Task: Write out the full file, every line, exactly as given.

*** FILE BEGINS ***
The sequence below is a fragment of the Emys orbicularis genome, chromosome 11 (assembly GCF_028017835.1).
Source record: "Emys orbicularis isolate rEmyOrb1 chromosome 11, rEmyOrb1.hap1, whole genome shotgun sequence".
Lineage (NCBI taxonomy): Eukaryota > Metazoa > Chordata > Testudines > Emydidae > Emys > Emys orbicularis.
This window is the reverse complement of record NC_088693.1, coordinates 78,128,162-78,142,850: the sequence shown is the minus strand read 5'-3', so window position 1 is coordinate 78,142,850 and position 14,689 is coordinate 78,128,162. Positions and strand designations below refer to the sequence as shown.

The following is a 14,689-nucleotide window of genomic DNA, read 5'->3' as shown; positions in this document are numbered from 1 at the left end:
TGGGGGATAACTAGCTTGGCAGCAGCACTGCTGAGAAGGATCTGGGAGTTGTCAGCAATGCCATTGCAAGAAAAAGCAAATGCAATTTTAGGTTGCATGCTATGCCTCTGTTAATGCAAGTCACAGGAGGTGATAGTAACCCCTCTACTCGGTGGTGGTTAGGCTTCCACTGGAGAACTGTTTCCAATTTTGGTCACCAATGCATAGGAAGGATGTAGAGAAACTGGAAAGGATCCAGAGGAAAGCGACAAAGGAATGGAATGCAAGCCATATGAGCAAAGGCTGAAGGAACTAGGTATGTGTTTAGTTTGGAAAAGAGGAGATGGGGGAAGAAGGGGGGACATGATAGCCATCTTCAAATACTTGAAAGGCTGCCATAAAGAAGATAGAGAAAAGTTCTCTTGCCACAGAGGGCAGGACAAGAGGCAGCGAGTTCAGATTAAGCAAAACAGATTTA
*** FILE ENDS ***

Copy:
The sequence below is a fragment of the Emys orbicularis genome, chromosome 11 (assembly GCF_028017835.1).
Source record: "Emys orbicularis isolate rEmyOrb1 chromosome 11, rEmyOrb1.hap1, whole genome shotgun sequence".
Lineage (NCBI taxonomy): Eukaryota > Metazoa > Chordata > Testudines > Emydidae > Emys > Emys orbicularis.
This window is the reverse complement of record NC_088693.1, coordinates 78,128,162-78,142,850: the sequence shown is the minus strand read 5'-3', so window position 1 is coordinate 78,142,850 and position 14,689 is coordinate 78,128,162. Positions and strand designations below refer to the sequence as shown.

The following is a 14,689-nucleotide window of genomic DNA, read 5'->3' as shown; positions in this document are numbered from 1 at the left end:
TGGGGGATAACTAGCTTGGCAGCAGCACTGCTGAGAAGGATCTGGGAGTTGTCAGCAATGCCATTGCAAGAAAAAGCAAATGCAATTTTAGGTTGCATGCTATGCCTCTGTTAATGCAAGTCACAGGAGGTGATAGTAACCCCTCTACTCGGTGGTGGTTAGGCTTCCACTGGAGAACTGTTTCCAATTTTGGTCACCAATGCATAGGAAGGATGTAGAGAAACTGGAAAGGATCCAGAGGAAAGCGACAAAGGAATGGAATGCAAGCCATATGAGCAAAGGCTGAAGGAACTAGGTATGTGTTTAGTTTGGAAAAGAGGAGATGGGGGAAGAAGGGGGGACATGATAGCCATCTTCAAATACTTGAAAGGCTGCCATAAAGAAGATAGAGAAAAGTTCTCTTGCCACAGAGGGCAGGACAAGAGGCAGCGAGTTCAGATTAAGCAAAACAGATTTA